Articles, Psychology

Why we Procrastinate and How to Stop

“Procrastination is the bad habit of putting off until the day after tomorrow what should have been done the day before yesterday.” (Napoleon Hill)

Procrastination, to some degree, is practiced by all of us. But when procrastination gets out of hand it can severely limit one’s enjoyment of life. In this article, we are going to examine what procrastination is, why we procrastinate, and tips for overcoming it.

What is Procrastination?

Procrastination is defined by Timothy Pychyl in his book Solving the Procrastination Puzzle as:

“the voluntary delay of an intended action despite the knowledge that this delay may harm the individual in terms of the task performance or even just how the individual feels about the task or him- or herself.” (Solving the Procrastination Puzzle, Timothy Pychyl)

For many people procrastination becomes a habitual, self-reinforcing behavior – the more we procrastinate the more likely we will do so in the future, instigating a vicious cycle of unproductive behavior. Procrastination not only decreases one’s ability to accomplish their goals, but also negatively impacts one’s feelings of self-efficacy and in general leads to a more stressful life.

Why We Procrastinate?

Some people believe that their inability to get things done is a direct a result of their procrastination. However, it is important to realize that procrastination is not the root cause of one’s unproductive behavior, rather it is better characterized as a habit we form in an attempt to avoid fears and stresses that certain activities elicit. As Neil Fiore puts it in his classic book The Now Habit:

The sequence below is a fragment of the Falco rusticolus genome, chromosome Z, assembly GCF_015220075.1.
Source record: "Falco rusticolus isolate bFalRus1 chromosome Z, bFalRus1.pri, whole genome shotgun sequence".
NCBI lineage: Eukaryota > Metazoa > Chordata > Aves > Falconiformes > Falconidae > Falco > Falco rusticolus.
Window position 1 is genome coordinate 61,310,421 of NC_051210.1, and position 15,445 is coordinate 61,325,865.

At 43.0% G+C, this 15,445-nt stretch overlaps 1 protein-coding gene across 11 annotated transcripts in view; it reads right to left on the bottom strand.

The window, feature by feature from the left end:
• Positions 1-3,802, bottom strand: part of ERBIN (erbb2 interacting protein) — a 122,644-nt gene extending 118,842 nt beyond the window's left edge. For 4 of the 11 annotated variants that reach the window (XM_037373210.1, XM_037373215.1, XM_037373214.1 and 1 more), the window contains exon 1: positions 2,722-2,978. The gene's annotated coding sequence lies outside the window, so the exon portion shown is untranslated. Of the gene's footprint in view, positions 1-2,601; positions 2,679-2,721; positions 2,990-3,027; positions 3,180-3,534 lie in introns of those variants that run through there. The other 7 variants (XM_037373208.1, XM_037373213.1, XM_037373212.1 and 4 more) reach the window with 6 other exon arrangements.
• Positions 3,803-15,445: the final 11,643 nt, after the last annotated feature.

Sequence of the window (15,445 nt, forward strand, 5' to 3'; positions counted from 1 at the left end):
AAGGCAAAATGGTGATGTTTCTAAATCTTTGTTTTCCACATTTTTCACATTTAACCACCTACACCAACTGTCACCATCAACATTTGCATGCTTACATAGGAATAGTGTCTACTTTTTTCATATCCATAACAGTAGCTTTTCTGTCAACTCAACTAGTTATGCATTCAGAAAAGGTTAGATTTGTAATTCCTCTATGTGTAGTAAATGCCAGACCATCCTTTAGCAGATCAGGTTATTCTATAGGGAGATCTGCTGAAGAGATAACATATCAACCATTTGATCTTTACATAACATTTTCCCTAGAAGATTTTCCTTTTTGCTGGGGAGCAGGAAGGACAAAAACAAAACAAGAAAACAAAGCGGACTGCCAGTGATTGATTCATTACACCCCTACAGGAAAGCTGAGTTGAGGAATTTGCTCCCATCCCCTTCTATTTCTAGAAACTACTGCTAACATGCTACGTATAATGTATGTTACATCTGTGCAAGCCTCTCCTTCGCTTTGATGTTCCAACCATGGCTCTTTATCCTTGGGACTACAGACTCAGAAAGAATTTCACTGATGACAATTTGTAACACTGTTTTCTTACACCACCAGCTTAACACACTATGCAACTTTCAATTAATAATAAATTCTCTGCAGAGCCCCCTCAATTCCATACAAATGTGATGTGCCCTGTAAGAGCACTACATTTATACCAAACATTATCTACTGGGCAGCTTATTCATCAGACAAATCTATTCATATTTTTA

“In my work with thousands of procrastinators I have discovered that there is one main reason why we procrastinate: it rewards us with temporary relief from stress … The main reason we learn any habit … is that even a seemingly counterproductive habit like procrastination is immediately followed by some reward. Procrastination reduces tension by taking us away from something we view as painful or threatening … In a sense we become addicted to using procrastination as a way to temporarily reduce the anxiety associated with certain tasks.” (The Now Habit, Neil Fiore)

Overcoming Procrastination

The first step in overcoming procrastination is becoming aware of what triggers such behavior. For most people what triggers procrastination are certain thoughts that arise to justify delaying action. Procrastinators usually have a variety of excuses on hand, examples include, “That can wait until tomorrow” or “I am not feeling in the mood today”. It is important to spend some time becoming familiar with one’s trigger thoughts as many people justify their procrastination without even realizing and before they know it they have wasted a whole day.

When one begins to notice their triggers they will be in a better position to break the habit and use a little bit of willpower to just get started on the task at hand. Some may be tempted to stop reading here thinking “well that’s just the problem, I can’t get started”, but as Timothy Pychyl writes in his Solving the Procrastination Puzzle:

“You think you are not able to get started, probably because you are focused on your feelings (which are negative), and you are thinking about the whole task, about “getting it done” as opposed to “getting started.” The trick is to find something that you can get started on.” (Solving the Procrastination Puzzle, Timothy Pychyl)

In a related manner, Michael Epstein in his book Three Minute Therapy recommends using a technique he calls the Three Minute Procrastination Buster. To explain the value of this technique Epstein uses an analogy to the concept of inertia, i.e., the tendency of an object to remain in its state of motion unless affected by external sources. As Epstein writes: